Hmm.. Thank you for your reply, slownsteady. You've given me a lot to consider. I would not leave any of the wires just bare-- I would cover any exposed wire so it couldn't be touched. But I do get what you mean about the wet hands issue.
My plan was to take a board and route a path on the underside and have holes to allow the wire to run while hidden (I would route the edges of the board to give it a more beveled look so it wouldn't just look like an ugly boards slapped up). I was going to try to configure some trim to hide the cords along the corner where I would run it down the wall and maybe put a narrow shelf on the side wall to hide the cord as it ran along to the GFCI outlet. I actually need to test that to make sure that it is indeed GFCI, since the wiring in this house was never great and was even worse after it was tampered with by tenants (they actually stole one of the circuit boxes, some light switches, outlets, and phone jacks (the latter was done after we moved back and changed the locks-- they kicked the front door in and broke the frame).
I know it won't be the prettiest thing in the world. I intended to plug it in to a GFCI outlet that is actually fairly far from the sink.
I see what you mean about wet hands. There have been a few times when my regular bathroom wall switch gave me a slight zap when I flipped the switch with damp hands.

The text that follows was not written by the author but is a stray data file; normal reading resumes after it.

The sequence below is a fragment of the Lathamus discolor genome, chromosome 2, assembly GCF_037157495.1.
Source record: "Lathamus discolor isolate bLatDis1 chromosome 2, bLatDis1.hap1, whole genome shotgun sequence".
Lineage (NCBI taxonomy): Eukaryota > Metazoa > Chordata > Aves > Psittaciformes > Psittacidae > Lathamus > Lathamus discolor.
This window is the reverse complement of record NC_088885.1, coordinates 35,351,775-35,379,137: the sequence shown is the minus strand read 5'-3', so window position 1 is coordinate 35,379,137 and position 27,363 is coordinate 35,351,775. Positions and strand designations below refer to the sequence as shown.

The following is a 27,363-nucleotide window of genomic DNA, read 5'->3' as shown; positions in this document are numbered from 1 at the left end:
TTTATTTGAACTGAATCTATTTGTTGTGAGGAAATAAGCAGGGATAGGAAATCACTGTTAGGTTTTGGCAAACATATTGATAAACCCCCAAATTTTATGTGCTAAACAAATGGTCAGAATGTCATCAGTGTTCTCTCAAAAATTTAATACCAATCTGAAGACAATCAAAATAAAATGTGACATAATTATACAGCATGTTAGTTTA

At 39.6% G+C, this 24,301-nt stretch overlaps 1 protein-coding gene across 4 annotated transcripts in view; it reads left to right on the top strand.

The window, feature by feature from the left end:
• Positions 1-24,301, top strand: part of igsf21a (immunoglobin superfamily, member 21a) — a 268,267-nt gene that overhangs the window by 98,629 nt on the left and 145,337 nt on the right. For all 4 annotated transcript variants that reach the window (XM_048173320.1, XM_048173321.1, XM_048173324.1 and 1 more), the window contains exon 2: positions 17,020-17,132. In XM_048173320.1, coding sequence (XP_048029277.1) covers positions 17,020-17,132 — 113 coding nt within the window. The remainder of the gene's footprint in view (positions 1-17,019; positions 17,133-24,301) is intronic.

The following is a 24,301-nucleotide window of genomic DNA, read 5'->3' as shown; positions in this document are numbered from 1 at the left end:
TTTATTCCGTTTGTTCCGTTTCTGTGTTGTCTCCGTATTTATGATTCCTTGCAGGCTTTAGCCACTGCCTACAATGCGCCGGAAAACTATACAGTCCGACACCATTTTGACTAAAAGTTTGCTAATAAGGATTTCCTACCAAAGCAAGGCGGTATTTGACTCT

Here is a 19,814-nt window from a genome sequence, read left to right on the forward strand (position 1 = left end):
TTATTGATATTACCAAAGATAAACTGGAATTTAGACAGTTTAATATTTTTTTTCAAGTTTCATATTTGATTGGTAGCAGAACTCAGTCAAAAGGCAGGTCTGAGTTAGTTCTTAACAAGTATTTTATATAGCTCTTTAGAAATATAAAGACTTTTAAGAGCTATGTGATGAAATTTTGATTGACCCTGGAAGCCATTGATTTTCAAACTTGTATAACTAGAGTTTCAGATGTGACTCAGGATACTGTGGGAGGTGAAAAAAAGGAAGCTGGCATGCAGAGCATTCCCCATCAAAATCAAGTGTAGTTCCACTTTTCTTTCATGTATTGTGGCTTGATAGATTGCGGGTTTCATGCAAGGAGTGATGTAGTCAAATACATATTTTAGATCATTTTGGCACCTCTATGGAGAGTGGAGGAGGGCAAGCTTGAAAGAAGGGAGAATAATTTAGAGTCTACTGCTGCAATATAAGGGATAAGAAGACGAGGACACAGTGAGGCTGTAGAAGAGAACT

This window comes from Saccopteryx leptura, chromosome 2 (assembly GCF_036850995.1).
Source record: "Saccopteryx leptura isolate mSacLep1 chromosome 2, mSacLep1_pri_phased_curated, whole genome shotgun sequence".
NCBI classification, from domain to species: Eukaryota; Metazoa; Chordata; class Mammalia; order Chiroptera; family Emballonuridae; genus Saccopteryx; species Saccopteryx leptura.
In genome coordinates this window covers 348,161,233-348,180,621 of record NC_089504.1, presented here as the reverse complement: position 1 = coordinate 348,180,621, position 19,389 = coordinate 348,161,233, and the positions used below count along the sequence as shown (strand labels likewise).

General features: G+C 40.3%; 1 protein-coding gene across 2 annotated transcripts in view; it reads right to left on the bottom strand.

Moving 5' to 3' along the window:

If it is properly grounded, would this still be a problem?
I actually considered asking about one of the touch plates that turn things on or off with a touch. I know that isn't touchless though. I haven't had much luck with the touch switches. I put one on a table lamp and it worked briefly but then the lamp got knocked over and it didn't work anymore. Then the flimsy wire was ripped in half by one of my cats. I considered some sort of battery powered remote switch, but I tend to have terrible luck with battery life on things like that.
Unfortunately the other side of the wall is covered in such a way that I can't access it. This would actually only be a temporary setup as I plan to take the light with me when I move (just not sure how long that would be) and I've been considering getting an actually hardwired connection run. I currently only have one light (a ceiling light/heat/vent fan) that does not work anymore (its been in the house for at least 30 years).
Its not that there is any wallpaper or anything, I have printed wall panels that are no longer produced. I'm wary of cutting in to them. Then there is the attic to contend with. There is no easy way to get in to it and nobody has gone in there in several years.